Football remains away behind the rest of the sporting society. Until sports can treat the two genders equally showing faith and value to both they will not be able to compete at the same level.
I really like this essay! Very insightful, just a few bits that I think would work better reworded. Well done!
I shifted the bibliography down onto the next page, as it is something we are taught to do, however if it is not something you are told to do then by all means move it back.
Word Count: 517
Luzzi, Frederico, 2018, “Sex and Sport”, Aberdeen University, PH2353 Gender Equality, https://abdn.blackboard.com/webapps/blackboard/content/listContent.jsp?course_id=_33370_1&content_id=_1387088_1
The FA, 2018, “Prize Fund”, England, http://www.thefa.com/competitions/womens/the-sse-womens-fa-cup/more/prize-fund
Kelner, Martha, 2017, “Football’s gender pay gap worse than politics, medicine and space” The Guardian,
Sander, Alice, 2016, “Is Gender Segregation in Sports Necessary?” PBS, http://www.pbs.org/how-we-got-to-now/blogs/howwegottonext/is-gender-segregation-in-sports-necessary/
Tweedale, Alasdair, 2017, “83 per cent of sports now give men and women equal prize money- but football retains largest pay gap” The Telegraph, https://www.telegraph.co.uk/sport/2017/06/19/83-per-cent-sports-now-give-men-women-equal-prize-money-football/
1) What is systematic testimonial injustice? Give an example and distinguish the primary and secondary harms arising in that example.
Testimonial injustice occurs when a person’s testimony isnt given the credibility he or she deserves. This can have detrimental effects and harms categorized as primary and secondary harms. Miranda Fricker contributed to this topic in her 2007 book Epistemic Injustice: Power and the Ethics of Knowing looking at the morality and effects of these decisions.
Fricker looks at the way power impacts testimonial injustice and the stance people can take in regard to those with less social power. One of Fricker’s most noticeable examples is the case of Mr Ripley from the film ‘The Talented Mr. Ripley’. It looks at how social power and gender holds certain assumptions. Marge Sherwood is a woman in the film who is stereotyped, and her feelings are based on emotion not intelligence. One of the characters undermines her by saying “Marge, there’s female intuition, and then theres facts.” This can be seen as a case of testimonial injustice as the hearer fails to give the speaker (Marge) any creditably by judging her based on her gender.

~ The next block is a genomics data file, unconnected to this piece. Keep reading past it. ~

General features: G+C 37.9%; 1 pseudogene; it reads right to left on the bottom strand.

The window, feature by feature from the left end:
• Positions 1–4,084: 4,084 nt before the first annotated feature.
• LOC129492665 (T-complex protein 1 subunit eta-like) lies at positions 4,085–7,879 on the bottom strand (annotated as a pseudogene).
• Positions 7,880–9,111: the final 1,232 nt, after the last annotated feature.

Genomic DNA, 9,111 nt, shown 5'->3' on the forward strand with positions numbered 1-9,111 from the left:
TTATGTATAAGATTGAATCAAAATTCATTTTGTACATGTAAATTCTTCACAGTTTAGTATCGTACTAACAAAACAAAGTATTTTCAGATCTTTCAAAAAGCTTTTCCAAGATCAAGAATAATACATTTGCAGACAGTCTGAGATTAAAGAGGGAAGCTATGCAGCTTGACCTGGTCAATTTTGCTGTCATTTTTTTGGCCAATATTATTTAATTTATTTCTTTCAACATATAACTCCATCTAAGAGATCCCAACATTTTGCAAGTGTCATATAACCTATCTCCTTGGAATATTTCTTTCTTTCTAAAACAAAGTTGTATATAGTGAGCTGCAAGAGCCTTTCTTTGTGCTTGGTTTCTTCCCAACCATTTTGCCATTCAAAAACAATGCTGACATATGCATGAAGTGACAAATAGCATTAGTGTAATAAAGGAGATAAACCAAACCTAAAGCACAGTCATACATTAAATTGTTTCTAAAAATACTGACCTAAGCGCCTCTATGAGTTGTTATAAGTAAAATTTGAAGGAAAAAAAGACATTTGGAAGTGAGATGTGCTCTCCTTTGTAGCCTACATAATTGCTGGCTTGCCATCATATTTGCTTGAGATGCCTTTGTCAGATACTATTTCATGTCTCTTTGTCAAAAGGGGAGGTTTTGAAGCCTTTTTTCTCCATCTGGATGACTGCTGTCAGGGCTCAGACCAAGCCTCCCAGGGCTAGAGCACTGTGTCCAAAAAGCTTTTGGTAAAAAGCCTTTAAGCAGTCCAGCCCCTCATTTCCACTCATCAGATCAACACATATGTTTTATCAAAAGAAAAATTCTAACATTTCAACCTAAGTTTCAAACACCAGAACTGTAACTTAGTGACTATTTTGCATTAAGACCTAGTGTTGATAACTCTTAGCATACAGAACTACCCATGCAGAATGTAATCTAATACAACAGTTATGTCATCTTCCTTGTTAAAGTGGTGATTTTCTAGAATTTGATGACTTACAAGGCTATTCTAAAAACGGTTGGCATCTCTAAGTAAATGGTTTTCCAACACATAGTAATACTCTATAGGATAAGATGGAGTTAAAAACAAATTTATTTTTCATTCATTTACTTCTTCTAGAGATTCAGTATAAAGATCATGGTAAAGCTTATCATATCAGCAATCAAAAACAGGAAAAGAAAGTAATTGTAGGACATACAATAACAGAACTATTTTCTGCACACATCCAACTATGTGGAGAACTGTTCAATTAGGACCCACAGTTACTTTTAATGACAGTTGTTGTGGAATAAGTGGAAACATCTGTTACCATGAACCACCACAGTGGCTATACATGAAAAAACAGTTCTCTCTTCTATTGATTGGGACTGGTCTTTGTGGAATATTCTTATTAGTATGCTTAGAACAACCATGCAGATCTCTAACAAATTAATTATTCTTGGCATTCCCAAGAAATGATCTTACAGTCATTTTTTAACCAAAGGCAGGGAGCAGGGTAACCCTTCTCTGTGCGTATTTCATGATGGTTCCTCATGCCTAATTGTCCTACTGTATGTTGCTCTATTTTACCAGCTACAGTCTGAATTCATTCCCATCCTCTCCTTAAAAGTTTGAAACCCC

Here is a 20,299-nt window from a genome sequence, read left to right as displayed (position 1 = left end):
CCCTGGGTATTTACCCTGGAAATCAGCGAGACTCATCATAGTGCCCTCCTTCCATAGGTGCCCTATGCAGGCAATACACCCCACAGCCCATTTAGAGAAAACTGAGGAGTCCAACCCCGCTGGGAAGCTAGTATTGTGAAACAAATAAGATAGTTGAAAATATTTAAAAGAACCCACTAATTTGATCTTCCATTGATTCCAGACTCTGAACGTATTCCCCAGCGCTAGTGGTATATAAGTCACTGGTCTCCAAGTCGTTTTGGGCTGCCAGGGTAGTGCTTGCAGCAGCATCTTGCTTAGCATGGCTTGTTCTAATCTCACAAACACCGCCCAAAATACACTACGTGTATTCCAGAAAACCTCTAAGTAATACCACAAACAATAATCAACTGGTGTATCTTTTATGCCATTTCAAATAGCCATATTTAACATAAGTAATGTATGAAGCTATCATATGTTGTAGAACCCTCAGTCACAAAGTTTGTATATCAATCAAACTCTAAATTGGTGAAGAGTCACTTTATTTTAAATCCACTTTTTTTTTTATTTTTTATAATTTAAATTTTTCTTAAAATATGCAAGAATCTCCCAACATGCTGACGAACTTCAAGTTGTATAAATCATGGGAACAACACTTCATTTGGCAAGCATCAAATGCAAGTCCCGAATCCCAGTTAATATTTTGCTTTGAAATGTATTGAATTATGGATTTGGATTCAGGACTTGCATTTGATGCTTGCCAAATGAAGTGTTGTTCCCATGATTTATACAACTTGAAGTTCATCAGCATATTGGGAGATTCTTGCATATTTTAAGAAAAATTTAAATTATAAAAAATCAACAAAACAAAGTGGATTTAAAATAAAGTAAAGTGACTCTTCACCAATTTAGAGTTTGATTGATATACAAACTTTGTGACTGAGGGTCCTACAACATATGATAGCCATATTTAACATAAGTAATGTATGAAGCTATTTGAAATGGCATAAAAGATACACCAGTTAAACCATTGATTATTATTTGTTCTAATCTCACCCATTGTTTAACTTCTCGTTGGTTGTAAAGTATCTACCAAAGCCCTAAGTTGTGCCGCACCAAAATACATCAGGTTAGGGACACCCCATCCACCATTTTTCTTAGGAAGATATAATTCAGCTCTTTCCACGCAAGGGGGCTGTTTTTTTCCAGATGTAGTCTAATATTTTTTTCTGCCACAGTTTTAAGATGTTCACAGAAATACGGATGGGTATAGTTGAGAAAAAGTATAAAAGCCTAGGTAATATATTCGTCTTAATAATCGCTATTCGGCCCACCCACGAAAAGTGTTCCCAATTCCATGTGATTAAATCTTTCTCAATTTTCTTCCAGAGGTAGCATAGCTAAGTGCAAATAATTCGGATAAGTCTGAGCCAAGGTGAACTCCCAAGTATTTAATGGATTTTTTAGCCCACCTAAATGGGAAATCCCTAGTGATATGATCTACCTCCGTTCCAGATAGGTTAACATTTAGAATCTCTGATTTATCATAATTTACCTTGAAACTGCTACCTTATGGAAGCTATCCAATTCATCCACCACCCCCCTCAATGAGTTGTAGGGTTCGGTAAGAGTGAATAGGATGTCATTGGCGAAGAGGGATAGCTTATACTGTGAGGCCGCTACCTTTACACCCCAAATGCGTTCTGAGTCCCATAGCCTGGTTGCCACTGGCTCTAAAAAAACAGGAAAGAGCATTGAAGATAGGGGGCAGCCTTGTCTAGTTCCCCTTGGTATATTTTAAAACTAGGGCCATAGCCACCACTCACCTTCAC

The primary harm includes giving out knowledge, “The capacity to give knowledge to others is one side of that many-sided capacity so significant in human beings: namely the capacity for reason.’ (2007, 44) Committing this is an immoral injustice and dehumanize us as human beings. Fricker highlights the understanding of being a knower and how it plays a role in the source of knowledge. Relating this to the example it is very similar as the person Marge is speaking too almost dehumanizes her by prejudging her and dismisses her contribution to the conversation immediately.
The secondary harm can vary but essentially has an underlying effect of undermining the reader, which can lead them to begin to question themselves. Obviously, this is an immoral act and the person suffering from this can have a variety of impacts affecting their confidence even too how they carry themself in conversations. Although people may be seen doing this unintentionally the costs can have significant effects on a person as it may even change their social stance on life all together as they lose a great deal when their integrity is lost. Compared to the example this can impact Marge as she could just play a part of society as the other characters intend her too and assume her thoughts are not worthy of contributing to conservations.
This example looks at how women can be affected by testimonial injustice, but it can affect all groups and minorities in different ways having detrimental consequences. People may turn a blind eye to this, but sexist prejudicial stereotypes definitely contribute as to why women might not reach the heights they should be reaching. Like the glass ceiling theory where people cannot reach a certain level.
Word Count: 459
Wanderer, Jeremy, 2018, “Varieties of Testimonial Injustice” Academia, Boston http://www.academia.edu/15175742/Varieties_of_Testimonial_Injustice
Fricker, Miranda, 2007, “epistemic Injustice: Power and the Ethics of Knowing”, Oxford Scholarship
Luzzi, Frederico, 2018, “Epistemic Injustice” Aberdeen University, PH2535 Gender Equality, https://abdn.blackboard.com/webapps/blackboard/content/listContent.jsp?course_id=_33370_1&content_id=_1387082_